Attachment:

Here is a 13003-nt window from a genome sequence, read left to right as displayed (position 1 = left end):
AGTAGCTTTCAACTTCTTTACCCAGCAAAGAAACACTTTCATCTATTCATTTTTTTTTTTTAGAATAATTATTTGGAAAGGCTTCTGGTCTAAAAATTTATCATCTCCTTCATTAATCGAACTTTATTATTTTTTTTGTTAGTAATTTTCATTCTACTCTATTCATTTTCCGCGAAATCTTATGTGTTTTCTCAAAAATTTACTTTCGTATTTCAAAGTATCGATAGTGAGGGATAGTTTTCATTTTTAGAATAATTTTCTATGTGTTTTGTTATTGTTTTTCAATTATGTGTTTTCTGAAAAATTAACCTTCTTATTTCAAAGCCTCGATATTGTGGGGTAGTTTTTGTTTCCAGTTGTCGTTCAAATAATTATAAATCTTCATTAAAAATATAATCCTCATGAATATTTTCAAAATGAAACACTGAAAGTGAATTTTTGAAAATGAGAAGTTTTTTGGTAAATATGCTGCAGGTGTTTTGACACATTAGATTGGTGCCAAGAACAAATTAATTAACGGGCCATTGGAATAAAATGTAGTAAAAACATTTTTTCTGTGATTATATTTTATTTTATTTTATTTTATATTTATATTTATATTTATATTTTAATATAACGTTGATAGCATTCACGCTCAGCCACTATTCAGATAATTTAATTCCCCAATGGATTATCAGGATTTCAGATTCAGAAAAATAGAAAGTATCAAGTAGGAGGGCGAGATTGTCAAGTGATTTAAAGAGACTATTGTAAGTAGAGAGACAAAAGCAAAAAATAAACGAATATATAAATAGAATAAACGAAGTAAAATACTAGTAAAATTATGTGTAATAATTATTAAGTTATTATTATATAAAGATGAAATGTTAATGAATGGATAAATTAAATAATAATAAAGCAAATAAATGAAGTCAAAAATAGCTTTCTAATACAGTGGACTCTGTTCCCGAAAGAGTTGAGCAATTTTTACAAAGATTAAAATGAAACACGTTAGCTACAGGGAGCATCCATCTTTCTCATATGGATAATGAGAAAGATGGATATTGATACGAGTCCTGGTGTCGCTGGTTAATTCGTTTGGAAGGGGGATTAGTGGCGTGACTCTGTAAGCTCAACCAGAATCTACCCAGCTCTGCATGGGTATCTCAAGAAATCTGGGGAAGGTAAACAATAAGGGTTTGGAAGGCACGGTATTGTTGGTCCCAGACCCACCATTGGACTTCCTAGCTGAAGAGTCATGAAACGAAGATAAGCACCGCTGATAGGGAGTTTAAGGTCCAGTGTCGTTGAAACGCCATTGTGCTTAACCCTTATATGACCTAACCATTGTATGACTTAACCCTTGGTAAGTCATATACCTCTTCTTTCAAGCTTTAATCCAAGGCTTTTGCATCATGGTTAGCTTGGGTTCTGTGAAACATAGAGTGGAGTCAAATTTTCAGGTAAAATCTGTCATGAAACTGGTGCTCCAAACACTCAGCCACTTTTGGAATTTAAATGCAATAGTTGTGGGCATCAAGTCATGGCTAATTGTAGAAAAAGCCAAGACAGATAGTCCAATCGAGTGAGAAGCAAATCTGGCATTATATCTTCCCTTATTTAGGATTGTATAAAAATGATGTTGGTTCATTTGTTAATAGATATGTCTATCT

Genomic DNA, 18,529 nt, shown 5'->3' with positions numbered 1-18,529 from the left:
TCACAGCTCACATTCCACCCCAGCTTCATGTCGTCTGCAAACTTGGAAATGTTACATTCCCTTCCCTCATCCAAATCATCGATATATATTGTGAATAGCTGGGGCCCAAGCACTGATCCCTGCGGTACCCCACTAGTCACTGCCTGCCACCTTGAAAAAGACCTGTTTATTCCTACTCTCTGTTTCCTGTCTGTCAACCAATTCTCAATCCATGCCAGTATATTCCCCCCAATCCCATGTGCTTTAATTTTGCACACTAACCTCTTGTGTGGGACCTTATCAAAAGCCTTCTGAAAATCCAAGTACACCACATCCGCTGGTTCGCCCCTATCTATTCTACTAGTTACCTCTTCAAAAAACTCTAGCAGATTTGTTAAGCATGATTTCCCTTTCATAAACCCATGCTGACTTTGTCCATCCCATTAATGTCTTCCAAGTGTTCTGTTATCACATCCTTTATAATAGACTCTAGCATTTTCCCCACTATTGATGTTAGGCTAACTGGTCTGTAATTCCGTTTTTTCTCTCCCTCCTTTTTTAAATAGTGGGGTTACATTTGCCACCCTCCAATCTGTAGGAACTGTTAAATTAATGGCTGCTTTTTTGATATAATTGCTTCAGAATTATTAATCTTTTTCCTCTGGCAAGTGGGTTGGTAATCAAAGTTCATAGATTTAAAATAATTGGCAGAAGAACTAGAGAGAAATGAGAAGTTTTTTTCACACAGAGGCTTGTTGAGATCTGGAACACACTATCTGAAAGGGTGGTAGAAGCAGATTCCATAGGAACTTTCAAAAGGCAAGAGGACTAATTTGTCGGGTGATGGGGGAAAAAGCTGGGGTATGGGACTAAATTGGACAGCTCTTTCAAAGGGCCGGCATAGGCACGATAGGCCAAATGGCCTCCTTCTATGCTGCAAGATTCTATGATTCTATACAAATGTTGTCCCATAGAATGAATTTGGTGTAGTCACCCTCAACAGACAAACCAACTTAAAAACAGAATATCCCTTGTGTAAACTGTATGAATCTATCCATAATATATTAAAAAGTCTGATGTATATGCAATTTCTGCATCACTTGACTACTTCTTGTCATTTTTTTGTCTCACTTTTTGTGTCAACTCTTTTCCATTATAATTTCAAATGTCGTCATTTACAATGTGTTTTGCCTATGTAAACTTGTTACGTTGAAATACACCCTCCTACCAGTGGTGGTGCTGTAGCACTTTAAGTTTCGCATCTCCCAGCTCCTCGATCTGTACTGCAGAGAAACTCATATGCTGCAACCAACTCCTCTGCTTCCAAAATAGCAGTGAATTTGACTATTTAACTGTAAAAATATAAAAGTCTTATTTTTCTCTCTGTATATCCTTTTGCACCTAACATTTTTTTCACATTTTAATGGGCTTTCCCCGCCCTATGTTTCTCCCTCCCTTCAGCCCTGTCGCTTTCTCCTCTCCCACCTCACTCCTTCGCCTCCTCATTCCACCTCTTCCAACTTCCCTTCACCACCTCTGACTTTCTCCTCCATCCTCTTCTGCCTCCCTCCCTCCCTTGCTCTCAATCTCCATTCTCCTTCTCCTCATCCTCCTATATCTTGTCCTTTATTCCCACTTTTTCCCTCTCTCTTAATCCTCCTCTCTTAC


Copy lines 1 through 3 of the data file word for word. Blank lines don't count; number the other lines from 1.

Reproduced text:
Here is a 13003-nt window from a genome sequence, read left to right as displayed (position 1 = left end):
AGTAGCTTTCAACTTCTTTACCCAGCAAAGAAACACTTTCATCTATTCATTTTTTTTTTTTAGAATAATTATTTGGAAAGGCTTCTGGTCTAAAAATTTATCATCTCCTTCATTAATCGAACTTTATTATTTTTTTTGTTAGTAATTTTCATTCTACTCTATTCATTTTCCGCGAAATCTTATGTGTTTTCTCAAAAATTTACTTTCGTATTTCAAAGTATCGATAGTGAGGGATAGTTTTCATTTTTAGAATAATTTTCTATGTGTTTTGTTATTGTTTTTCAATTATGTGTTTTCTGAAAAATTAACCTTCTTATTTCAAAGCCTCGATATTGTGGGGTAGTTTTTGTTTCCAGTTGTCGTTCAAATAATTATAAATCTTCATTAAAAATATAATCCTCATGAATATTTTCAAAATGAAACACTGAAAGTGAATTTTTGAAAATGAGAAGTTTTTTGGTAAATATGCTGCAGGTGTTTTGACACATTAGATTGGTGCCAAGAACAAATTAATTAACGGGCCATTGGAATAAAATGTAGTAAAAACATTTTTTCTGTGATTATATTTTATTTTATTTTATTTTATATTTATATTTATATTTATATTTTAATATAACGTTGATAGCATTCACGCTCAGCCACTATTCAGATAATTTAATTCCCCAATGGATTATCAGGATTTCAGATTCAGAAAAATAGAAAGTATCAAGTAGGAGGGCGAGATTGTCAAGTGATTTAAAGAGACTATTGTAAGTAGAGAGACAAAAGCAAAAAATAAACGAATATATAAATAGAATAAACGAAGTAAAATACTAGTAAAATTATGTGTAATAATTATTAAGTTATTATTATATAAAGATGAAATGTTAATGAATGGATAAATTAAATAATAATAAAGCAAATAAATGAAGTCAAAAATAGCTTTCTAATACAGTGGACTCTGTTCCCGAAAGAGTTGAGCAATTTTTACAAAGATTAAAATGAAACACGTTAGCTACAGGGAGCATCCATCTTTCTCATATGGATAATGAGAAAGATGGATATTGATACGAGTCCTGGTGTCGCTGGTTAATTCGTTTGGAAGGGGGATTAGTGGCGTGACTCTGTAAGCTCAACCAGAATCTACCCAGCTCTGCATGGGTATCTCAAGAAATCTGGGGAAGGTAAACAATAAGGGTTTGGAAGGCACGGTATTGTTGGTCCCAGACCCACCATTGGACTTCCTAGCTGAAGAGTCATGAAACGAAGATAAGCACCGCTGATAGGGAGTTTAAGGTCCAGTGTCGTTGAAACGCCATTGTGCTTAACCCTTATATGACCTAACCATTGTATGACTTAACCCTTGGTAAGTCATATACCTCTTCTTTCAAGCTTTAATCCAAGGCTTTTGCATCATGGTTAGCTTGGGTTCTGTGAAACATAGAGTGGAGTCAAATTTTCAGGTAAAATCTGTCATGAAACTGGTGCTCCAAACACTCAGCCACTTTTGGAATTTAAATGCAATAGTTGTGGGCATCAAGTCATGGCTAATTGTAGAAAAAGCCAAGACAGATAGTCCAATCGAGTGAGAAGCAAATCTGGCATTATATCTTCCCTTATTTAGGATTGTATAAAAATGATGTTGGTTCATTTGTTAATAGATATGTCTATCT

Genomic DNA, 18,529 nt, shown 5'->3' with positions numbered 1-18,529 from the left: